IHS Analyst Laura Hodges: Employment gains will continue into 2014 and will actually pick up over the next two years. IHS expects double-digit growth rates in both residential and commercial construction activity in 2014 and 2015, and employment gains will follow.
The U.S. construction sector has only begun to claw its way back from the unprecedented employment declines in 2008-2009 and will add back 1 million jobs over the next two years. While employment gains will be robust in the near term, we do not expect construction employment to reach pre-recession peak levels until the second half of 2017. Therefore, there should be enough workers to satisfy demand.
That said, pockets of growth do exist and some regions, such as the Gulf Coast and North Dakota, could experience market tightness for skilled labor. Employers in these regions need to be prepared to recruit outside of their region and support training programs nationally. Finally, in areas of stronger growth, temporary shortages may occur as it may take time to pull construction workers back into the workforce after a five-year hiatus from activity.
NAHB: Employment gains in residential construction have been mild. Residential construction employment is the same now that it was in September 2009. There have been some gains in the last year, but many of the former construction workers found work in other fields and builders are finding it difficult and expensive to attract new workers.
Some of the added construction activity has brought full-time work to those who remained in the industry and some is being conducted by single individuals acting on their own behalf. These individuals are not counted in the total labor numbers and cannot expand their workload beyond their own capacity. As the overall economy strengthens and confidence in hiring returns, the sole operator companies can and will expand.
Raw Material Costs
ET: What can contractors expect to pay in terms of a percentage increase over this year?
IHS Analyst Charlie McCarran: Material cost pressures have strengthened considerably over the first three quarters of 2013. As the recovery in residential and commercial markets continues to accelerate, pricing leverage will increasingly favor sellers in most material markets. In our current outlook, cement and ready-mix concrete prices are expected to rise 5.3% and 3.3% respectively in 2013.
Construction steel prices, which are at bottom, will soon be rising on the back of stronger demand. After declining 7.3% in 2013, rebar prices should advance 9.9% in 2014. A Chinese slowdown does represent an important downside risk to our steel outlook. The country has been a chronic over producer of steel and can barely absorb what it produces when GDP is growing at double digits. If growth were to slow considerably, domestic markets would be unable to absorb this excess production, which would pull global steel prices lower.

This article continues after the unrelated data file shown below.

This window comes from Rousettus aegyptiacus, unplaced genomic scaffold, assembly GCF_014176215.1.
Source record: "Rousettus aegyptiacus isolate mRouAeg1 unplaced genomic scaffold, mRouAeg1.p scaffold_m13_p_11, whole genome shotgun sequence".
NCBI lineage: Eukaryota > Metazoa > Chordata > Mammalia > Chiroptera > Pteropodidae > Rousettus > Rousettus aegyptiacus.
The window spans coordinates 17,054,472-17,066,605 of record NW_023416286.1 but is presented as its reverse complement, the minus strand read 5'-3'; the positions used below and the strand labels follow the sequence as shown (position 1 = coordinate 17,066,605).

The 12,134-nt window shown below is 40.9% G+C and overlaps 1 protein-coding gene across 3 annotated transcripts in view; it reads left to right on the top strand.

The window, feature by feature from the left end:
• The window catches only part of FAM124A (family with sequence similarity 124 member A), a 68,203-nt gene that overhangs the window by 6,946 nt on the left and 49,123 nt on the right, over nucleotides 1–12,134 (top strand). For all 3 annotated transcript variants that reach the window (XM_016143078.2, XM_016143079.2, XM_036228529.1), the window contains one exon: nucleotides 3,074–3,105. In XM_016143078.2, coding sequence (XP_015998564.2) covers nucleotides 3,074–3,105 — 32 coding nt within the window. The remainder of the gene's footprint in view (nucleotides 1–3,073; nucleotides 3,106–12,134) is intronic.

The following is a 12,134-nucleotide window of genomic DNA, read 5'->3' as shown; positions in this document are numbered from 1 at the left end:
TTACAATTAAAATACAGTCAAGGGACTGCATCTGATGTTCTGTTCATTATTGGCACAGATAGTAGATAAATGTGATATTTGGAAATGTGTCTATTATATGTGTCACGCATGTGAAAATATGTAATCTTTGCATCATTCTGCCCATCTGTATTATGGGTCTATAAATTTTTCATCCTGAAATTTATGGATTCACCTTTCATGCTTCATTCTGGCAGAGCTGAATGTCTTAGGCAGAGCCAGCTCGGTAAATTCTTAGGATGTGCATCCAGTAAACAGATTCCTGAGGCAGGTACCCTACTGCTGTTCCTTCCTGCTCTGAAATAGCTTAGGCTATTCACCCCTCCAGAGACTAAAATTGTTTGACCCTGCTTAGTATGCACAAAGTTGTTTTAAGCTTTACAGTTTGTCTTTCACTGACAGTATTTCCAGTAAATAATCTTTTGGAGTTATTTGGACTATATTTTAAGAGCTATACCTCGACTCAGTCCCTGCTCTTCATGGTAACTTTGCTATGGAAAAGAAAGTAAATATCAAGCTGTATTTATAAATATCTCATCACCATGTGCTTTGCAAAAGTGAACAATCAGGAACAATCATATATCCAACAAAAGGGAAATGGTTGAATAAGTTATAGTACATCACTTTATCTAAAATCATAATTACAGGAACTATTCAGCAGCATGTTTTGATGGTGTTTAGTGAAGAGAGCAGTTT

Lumber, which has been one of the most volatile construction materials in 2013, should finish the year 13.8% higher. The gains will continue next year as new home construction rises at double-digit growth rates.
Asphalt is the one material that is expected to finish 2013 sideways, rising a mere 0.3% due to weaker inflation-adjusted spending on highway and street construction. With oil prices poised to fall next year on rising North American tight oil production, asphalt prices should retreat somewhat over the course of 2014.
AGC: Materials costs have not been much of a concern for many contractors in the past three years. Gypsum prices are probably the biggest concern, as wallboard manufacturers have pushed through multiple price increases. Copper prices are far below their early 2011 records, and aluminum and steel also have been well behaved. In 2014, I expect modest upturns in most prices, but nothing like the sharp spikes for metals and fuels that occurred before the recession.
ARTBA: Material prices and overall project costs have eased in the highway and bridge construction sector since the Great Recession of 2008 and the sharp decline in the overall construction market. We expect any increase in project costs in 2014 to be in line with historical averages of around 3%.
ABC: Despite surging stock/asset prices, geopolitical uncertainty in many parts of the world, and the ongoing extraordinary monetary stimulus in the U.S., construction material prices have remained remarkably stable in 2013. That said, Europe has exited its recession, and growth in China appears to be firming.
If the U.S. can quell the uncertainty emanating from its ongoing federal budgetary issues, the pace of materials is likely to accelerate at a rate more reflective of the global economy. Contractors can expect material prices to increase in the mid-single digits.
NAHB: Building materials costs increased early in 2012 then calmed as construction activity softened. Critical materials such as lumber and wood panels reached prices near the same levels they were during the boom. Some of the spike was due to the withered state of the production facilities and the same stresses in the construction sector from trying to build back an industry devastated by the Great Recession.
As housing production enters a steadier, more predictable growth path, building material production will do the same and prices should not peak and trough as much as they have in the most recent past.